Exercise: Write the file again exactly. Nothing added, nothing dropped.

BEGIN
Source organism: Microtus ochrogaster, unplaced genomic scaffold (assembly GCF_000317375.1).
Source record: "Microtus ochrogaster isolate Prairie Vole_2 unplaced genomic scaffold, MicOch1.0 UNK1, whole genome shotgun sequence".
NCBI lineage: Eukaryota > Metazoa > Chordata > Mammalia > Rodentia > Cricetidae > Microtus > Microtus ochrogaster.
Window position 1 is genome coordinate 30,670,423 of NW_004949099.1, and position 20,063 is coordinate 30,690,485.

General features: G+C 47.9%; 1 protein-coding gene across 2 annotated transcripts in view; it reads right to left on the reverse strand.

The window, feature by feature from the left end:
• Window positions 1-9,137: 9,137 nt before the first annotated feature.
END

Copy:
Source organism: Microtus ochrogaster, unplaced genomic scaffold (assembly GCF_000317375.1).
Source record: "Microtus ochrogaster isolate Prairie Vole_2 unplaced genomic scaffold, MicOch1.0 UNK1, whole genome shotgun sequence".
NCBI lineage: Eukaryota > Metazoa > Chordata > Mammalia > Rodentia > Cricetidae > Microtus > Microtus ochrogaster.
Window position 1 is genome coordinate 30,670,423 of NW_004949099.1, and position 20,063 is coordinate 30,690,485.

General features: G+C 47.9%; 1 protein-coding gene across 2 annotated transcripts in view; it reads right to left on the reverse strand.

The window, feature by feature from the left end:
• Window positions 1-9,137: 9,137 nt before the first annotated feature.